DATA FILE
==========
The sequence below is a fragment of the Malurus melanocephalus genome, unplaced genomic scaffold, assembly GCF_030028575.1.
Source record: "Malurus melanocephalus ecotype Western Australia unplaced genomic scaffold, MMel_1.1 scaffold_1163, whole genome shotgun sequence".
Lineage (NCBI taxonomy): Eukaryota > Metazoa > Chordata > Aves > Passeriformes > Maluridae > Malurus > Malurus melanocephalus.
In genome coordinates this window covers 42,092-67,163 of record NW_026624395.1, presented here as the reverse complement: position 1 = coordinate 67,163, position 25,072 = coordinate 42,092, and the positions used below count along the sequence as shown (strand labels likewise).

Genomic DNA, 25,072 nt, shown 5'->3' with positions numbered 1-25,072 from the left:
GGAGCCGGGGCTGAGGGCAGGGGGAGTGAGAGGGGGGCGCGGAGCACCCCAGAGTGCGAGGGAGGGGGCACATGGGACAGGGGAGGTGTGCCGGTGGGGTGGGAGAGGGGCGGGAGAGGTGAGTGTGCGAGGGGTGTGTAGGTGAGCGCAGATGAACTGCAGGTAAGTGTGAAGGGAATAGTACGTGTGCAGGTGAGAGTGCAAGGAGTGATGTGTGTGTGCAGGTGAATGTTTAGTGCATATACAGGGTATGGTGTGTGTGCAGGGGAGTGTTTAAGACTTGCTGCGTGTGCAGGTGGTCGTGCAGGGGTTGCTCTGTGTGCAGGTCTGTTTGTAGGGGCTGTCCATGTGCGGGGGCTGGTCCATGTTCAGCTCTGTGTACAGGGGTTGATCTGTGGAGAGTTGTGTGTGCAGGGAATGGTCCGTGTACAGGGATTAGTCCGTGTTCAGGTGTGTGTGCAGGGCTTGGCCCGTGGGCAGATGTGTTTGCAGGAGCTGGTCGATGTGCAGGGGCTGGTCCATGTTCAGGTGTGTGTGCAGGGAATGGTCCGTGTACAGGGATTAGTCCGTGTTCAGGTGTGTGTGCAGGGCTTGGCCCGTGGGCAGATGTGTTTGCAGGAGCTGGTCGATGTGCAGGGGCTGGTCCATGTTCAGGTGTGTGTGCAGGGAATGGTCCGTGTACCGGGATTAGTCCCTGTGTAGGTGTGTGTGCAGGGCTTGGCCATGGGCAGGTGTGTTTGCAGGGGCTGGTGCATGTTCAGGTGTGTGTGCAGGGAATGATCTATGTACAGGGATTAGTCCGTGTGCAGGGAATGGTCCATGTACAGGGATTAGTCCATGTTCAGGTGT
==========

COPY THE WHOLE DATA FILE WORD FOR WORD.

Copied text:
The sequence below is a fragment of the Malurus melanocephalus genome, unplaced genomic scaffold, assembly GCF_030028575.1.
Source record: "Malurus melanocephalus ecotype Western Australia unplaced genomic scaffold, MMel_1.1 scaffold_1163, whole genome shotgun sequence".
Lineage (NCBI taxonomy): Eukaryota > Metazoa > Chordata > Aves > Passeriformes > Maluridae > Malurus > Malurus melanocephalus.
In genome coordinates this window covers 42,092-67,163 of record NW_026624395.1, presented here as the reverse complement: position 1 = coordinate 67,163, position 25,072 = coordinate 42,092, and the positions used below count along the sequence as shown (strand labels likewise).

Genomic DNA, 25,072 nt, shown 5'->3' with positions numbered 1-25,072 from the left:
GGAGCCGGGGCTGAGGGCAGGGGGAGTGAGAGGGGGGCGCGGAGCACCCCAGAGTGCGAGGGAGGGGGCACATGGGACAGGGGAGGTGTGCCGGTGGGGTGGGAGAGGGGCGGGAGAGGTGAGTGTGCGAGGGGTGTGTAGGTGAGCGCAGATGAACTGCAGGTAAGTGTGAAGGGAATAGTACGTGTGCAGGTGAGAGTGCAAGGAGTGATGTGTGTGTGCAGGTGAATGTTTAGTGCATATACAGGGTATGGTGTGTGTGCAGGGGAGTGTTTAAGACTTGCTGCGTGTGCAGGTGGTCGTGCAGGGGTTGCTCTGTGTGCAGGTCTGTTTGTAGGGGCTGTCCATGTGCGGGGGCTGGTCCATGTTCAGCTCTGTGTACAGGGGTTGATCTGTGGAGAGTTGTGTGTGCAGGGAATGGTCCGTGTACAGGGATTAGTCCGTGTTCAGGTGTGTGTGCAGGGCTTGGCCCGTGGGCAGATGTGTTTGCAGGAGCTGGTCGATGTGCAGGGGCTGGTCCATGTTCAGGTGTGTGTGCAGGGAATGGTCCGTGTACAGGGATTAGTCCGTGTTCAGGTGTGTGTGCAGGGCTTGGCCCGTGGGCAGATGTGTTTGCAGGAGCTGGTCGATGTGCAGGGGCTGGTCCATGTTCAGGTGTGTGTGCAGGGAATGGTCCGTGTACCGGGATTAGTCCCTGTGTAGGTGTGTGTGCAGGGCTTGGCCATGGGCAGGTGTGTTTGCAGGGGCTGGTGCATGTTCAGGTGTGTGTGCAGGGAATGATCTATGTACAGGGATTAGTCCGTGTGCAGGGAATGGTCCATGTACAGGGATTAGTCCATGTTCAGGTGT